Calm Down, Open Mind When Taking On TNCs

Posted on November 5, 2015 by - Also by this author

My recent blog post about my first Uber (X) ride drew the expected agitated responses from some of the more feverish industry voices. 

For those who don’t want to read it, in a nutshell: I waited patiently the morning of Oct. 26 for a metro bus to take me to work from a location near an auto repair shop where I’d dropped off my car. The bus didn’t show up. I needed to be at work at 9 a.m. So I got sweaty and desperate and hit the Uber app for the first time while standing in a Jack-In-The-Box parking lot. I figured I’m 6-foot, 2-inches tall with more stamina and strength than many flabby Millennials, so UberX drivers don’t really scare me.

If it's any consolation, I will be trying out the Blacklane, AsterRide and iCars apps in coming weeks, which I understand make use of fully vetted, licensed chauffeurs and drivers. But on that morning, I was like many other travelers who’ve tapped Uber in a pinch, both sober and drunk, including stakeholders in the limousine industry. (Don't worry, I won't out anyone's secret indiscretions, unless I suddenly get that Tourrette'sh--).

After feeling just a smidgeon of the guilt larded up from anti-Uber purists, I got over it quickly when I encountered a few revelatory articles about using Uber:

Commuters Use TNCs To Fill Public Transit Gaps

Austin Cab Drivers Fail Background Checks

Bernie, Hillary Campaigns Use Uber 

Here are some facts and questions to consider, however difficult or unpleasant they may be. 

Some facts:

  • If pro-labor anti-Uber politicians Bernie and Hillary are allowing TNCs to be used in their campaigns, it only underscores how TNCs provide a convenient transportation service too irresistable for millions of riders worldwide. The technology and the concept are here to stay, never to be regulated out of existence. So traditional ground transportation should find ways to compete and outsmart TNCs while fighting to equalize safety practices, background checks and insurance coverage.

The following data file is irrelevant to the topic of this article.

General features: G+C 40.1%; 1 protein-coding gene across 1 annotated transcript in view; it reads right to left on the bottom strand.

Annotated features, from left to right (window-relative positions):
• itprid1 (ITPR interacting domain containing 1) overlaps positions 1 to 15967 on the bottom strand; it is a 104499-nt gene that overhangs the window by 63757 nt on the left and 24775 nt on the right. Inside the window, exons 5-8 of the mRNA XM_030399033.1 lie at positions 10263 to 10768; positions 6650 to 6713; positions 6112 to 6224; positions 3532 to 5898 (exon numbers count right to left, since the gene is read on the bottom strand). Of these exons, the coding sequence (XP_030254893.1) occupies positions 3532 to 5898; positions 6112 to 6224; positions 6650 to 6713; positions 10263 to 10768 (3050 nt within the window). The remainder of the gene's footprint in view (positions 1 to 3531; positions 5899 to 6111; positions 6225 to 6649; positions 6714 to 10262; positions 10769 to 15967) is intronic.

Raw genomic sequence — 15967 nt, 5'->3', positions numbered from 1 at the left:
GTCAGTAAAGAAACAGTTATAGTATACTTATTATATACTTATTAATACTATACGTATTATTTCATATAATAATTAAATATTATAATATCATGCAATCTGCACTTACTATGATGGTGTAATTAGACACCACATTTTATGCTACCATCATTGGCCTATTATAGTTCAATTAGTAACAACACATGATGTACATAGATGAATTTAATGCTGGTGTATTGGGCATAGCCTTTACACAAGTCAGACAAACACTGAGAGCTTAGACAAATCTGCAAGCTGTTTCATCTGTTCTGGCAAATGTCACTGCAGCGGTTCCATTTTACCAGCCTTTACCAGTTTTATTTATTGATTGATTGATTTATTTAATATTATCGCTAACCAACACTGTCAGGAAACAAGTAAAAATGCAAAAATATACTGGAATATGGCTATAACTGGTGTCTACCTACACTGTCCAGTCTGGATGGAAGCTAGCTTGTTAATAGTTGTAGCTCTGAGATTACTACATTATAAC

• I personally know of reputable, legal limousine operators who work with Uber Black to fill in downtime, or who have used Uber for personal trips, or have young adult kids who do. That will likely subside to an extent if a genuine limo industry app brings new client opportunities on a wide scale.
  • UberBlack is not the main regulatory threat. It consists mostly of operators or licensed independents. Even Uber critics I've talked to concede that. But the lower-tier UberX is the main source of controversy, given troubling questions about background checks, safety, and insurance coverage. States and cities are still trying to figure all that out with varying outcomes.
  • All of this angst over TNCs will vanish someday if court decisions favor classifying Uber drivers as employees and clarifying standards on contractors. That would level the playing field much to everyone's relief.

Now, for some questions:

  • Why do so many people continue to use Uber and TNCs despite all the bad publicity about criminal drivers and incidents involving passengers?
  • Why are employees asking their companies for the option to use Uber when traveling on company business?
  • Why didn’t the on-demand app concept for ground transportation arise within existing, traditional ground transportation services? Why was Uber instead invented by a cocky young entrepreneur down on his luck and living in his parents’ house? (Maybe that answers itself).
  • Six years after the launch of Uber, why isn’t there a widely available limo or taxi app commonly available on the streets of most major cities?
  • Why does U.S. public transit still suck overall and remain chronically unable to break even on a P&L?
  • Why are pricier all-suite hotels thriving despite cheaper options with bouncier mattresses like Motel 6 and Super 8?
  • Does Selena Gomez use the UberPool?

OK, enough questions.

If hotels can do it, so can chauffeured car and taxi: Upgrade the cheap option. Take the on-demand tech or faster reservation equivalent, charge enough to make desired profit, and then do it better — if indeed on-demand fits your business model. Regardless, always provide specific and superior customer service targeted toward your clients. The last time I stayed in a hotel, it was a Marriott Extended Stay, not a Super 8 down the street. Although, if it had been 11 p.m. and no vacancies at my first choice hotels, I would have stayed at the Super 8, as I did years ago as a college student when I needed a cheap room at 2 a.m.

I’m not going to become a regular Uber user, nor do I endorse them. The next time I’m stuck needing a ride, I’ll use one of the above on-demand limo or taxi apps in L.A. If they have live cars waiting minutes away, I'll tap the app. If you’ve ridden with a good rival app to Uber, please email me about your experience at [email protected] or just post it below. 

Risks and rewards, after all, are meant to be calculated.

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